Well, the forecast may change according to the market dynamics. Considering the aggressive and take-all strategy of Microsoft, this is the way it goes.

  18. Gee. I live in fear of a world dominated by C#. Can you guys really be serious that C# would ever replace anything? Granted, a lot of very talented programmers are embracing C# and cranking out very advanced GUI’s. But, really, this stuff was developed for folks that cannot handle C programming. Lowering the technical threshhold to open the doors to millions of folks who simply cannot handle C.

    I am actually very sad to see C# gaining such a foothold. It is so difficult to port C# stuff over to C. Every time I think I’ve found useful sample code, I discover that its all in C#, which to me is next to worthless.

  19. i am a new guy in programming world. i have deep interest in C#, however my company transfer me to another project which deal with MFC. oh gush, i spend day and night everyday to observe the code and till now i still not getting anywhere. The real bad thing is the previous developer didn’t leave any documentation. From my experiences, MFC is really a terrible world.Hundreds of Message handler… Maybe i not a hardcore programmer but if i would, i will still choose not to go into MFC. why still want to go back to old age technology ?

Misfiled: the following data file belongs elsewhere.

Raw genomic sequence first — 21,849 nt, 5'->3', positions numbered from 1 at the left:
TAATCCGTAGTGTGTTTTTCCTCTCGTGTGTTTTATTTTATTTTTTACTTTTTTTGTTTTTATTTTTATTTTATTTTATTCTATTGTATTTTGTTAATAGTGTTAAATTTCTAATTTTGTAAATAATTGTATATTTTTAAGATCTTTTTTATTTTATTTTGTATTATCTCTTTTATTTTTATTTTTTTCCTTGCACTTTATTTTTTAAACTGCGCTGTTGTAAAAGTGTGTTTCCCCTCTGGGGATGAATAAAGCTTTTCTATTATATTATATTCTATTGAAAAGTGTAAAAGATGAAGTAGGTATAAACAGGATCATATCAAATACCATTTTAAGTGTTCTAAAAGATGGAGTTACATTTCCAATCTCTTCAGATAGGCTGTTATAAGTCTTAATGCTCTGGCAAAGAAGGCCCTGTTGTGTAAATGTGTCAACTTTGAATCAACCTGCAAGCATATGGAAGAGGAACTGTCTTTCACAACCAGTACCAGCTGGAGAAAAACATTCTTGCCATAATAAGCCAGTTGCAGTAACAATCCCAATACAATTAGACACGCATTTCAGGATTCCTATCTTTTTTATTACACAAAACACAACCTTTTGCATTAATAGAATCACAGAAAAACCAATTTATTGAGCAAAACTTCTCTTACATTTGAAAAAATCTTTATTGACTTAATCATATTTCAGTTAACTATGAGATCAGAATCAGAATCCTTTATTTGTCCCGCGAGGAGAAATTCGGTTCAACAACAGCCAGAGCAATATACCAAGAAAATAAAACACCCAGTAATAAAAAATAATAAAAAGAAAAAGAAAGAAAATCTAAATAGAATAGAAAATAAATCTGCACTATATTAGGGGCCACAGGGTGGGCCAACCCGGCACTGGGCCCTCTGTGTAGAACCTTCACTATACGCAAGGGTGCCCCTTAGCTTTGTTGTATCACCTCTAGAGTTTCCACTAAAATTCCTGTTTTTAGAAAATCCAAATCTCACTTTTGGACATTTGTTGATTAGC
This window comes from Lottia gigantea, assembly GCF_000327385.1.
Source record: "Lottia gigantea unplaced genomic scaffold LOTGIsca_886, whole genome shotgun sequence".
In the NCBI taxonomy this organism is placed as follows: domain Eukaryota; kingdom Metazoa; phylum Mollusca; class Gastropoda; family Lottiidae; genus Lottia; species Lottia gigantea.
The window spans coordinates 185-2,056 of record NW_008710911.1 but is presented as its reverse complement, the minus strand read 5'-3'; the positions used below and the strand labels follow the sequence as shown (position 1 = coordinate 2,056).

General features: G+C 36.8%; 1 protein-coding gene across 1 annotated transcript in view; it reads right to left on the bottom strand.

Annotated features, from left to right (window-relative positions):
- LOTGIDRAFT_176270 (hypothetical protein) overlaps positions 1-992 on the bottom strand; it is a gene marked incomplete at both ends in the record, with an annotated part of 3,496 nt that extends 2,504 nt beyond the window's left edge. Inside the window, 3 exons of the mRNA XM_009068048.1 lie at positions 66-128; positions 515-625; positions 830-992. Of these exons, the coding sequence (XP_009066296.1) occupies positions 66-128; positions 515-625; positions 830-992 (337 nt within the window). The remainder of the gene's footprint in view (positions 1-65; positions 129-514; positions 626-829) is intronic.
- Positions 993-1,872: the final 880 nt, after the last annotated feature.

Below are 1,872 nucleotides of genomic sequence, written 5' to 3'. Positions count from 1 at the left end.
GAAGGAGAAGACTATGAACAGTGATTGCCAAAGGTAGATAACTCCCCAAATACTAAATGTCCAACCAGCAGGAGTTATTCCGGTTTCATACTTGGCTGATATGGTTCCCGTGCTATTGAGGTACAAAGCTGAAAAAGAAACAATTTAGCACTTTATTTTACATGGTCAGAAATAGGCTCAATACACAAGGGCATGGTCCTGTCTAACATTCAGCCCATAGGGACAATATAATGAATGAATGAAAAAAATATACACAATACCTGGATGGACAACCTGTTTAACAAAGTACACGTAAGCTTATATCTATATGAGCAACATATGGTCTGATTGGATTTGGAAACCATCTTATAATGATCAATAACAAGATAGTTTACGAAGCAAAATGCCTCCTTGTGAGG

20. Well, MFC is pretty god for programmers who know how to use it. It’s not a toy to start to work tomorrow, but it’s powerful enough for professionals.

    .NET is too bloated and ugly, slow and has too many versios (will have even more). I think .NET is a great tool to push the customers to buy new pcs to run the new bloated apps.

  21. I appreciate Nish’s effort to keep MFC alive in dot-net-eaten world. But coming to creating UIs for the modern age, i think still holding onto MFC would be suicidal. I am doing MFC for quite some time, but have decided to move onto WinForms (only) for the UI part. Thanks to CLR’s support to old syntax, i can still use all my code as assemblies.

  22. Petzold used to be the refrence for win32
    now he’s written the whole book for c#
    doesn’t it mean something
    Bye Bye MFC

  23. I’ve have the impression that the last comments came from a bunch of lame scriptkiddies. Saying .net or MFC is crap is very easy. Say it with a reasonable amount of arguments, hmmmm….

  24. People at Microsoft had better continue evolving and improving MFC because in engineering apps (and all other apps requiring good performance), MFC is the only way (except if you start from Win32 and then reinvent the wheel…).

    Besides MFC there’s almost nothing. I’ve once tried QT and QT Creator and I couldn’t stop QT Creator from crashing (sometimes taking my OS down too).
    However MFC has many limitations (especially the CDialog derived classes… 😦 – you have to hack it to make it work right…) that makes you wonder…

  25. “However, if you want to develop high-performance and high-quality commercial applications, you’ll still look to C++ and native code to deliver that power.”

    MFC might be a horribly designed library, but together with C++ it separates the talented programmers from the lousy ones. Using Xtreme Toolkit Pro there is no need for WinForms (which is already deprecated by the way).

  26. Microsoft is finally listening to the huge native developer base. VS2010 has a lot of new MFC support. If you complain about MFC that means you suck using pointers. If you cannot handle MFC, leave the high performance apps to me and my bank account. Thanks.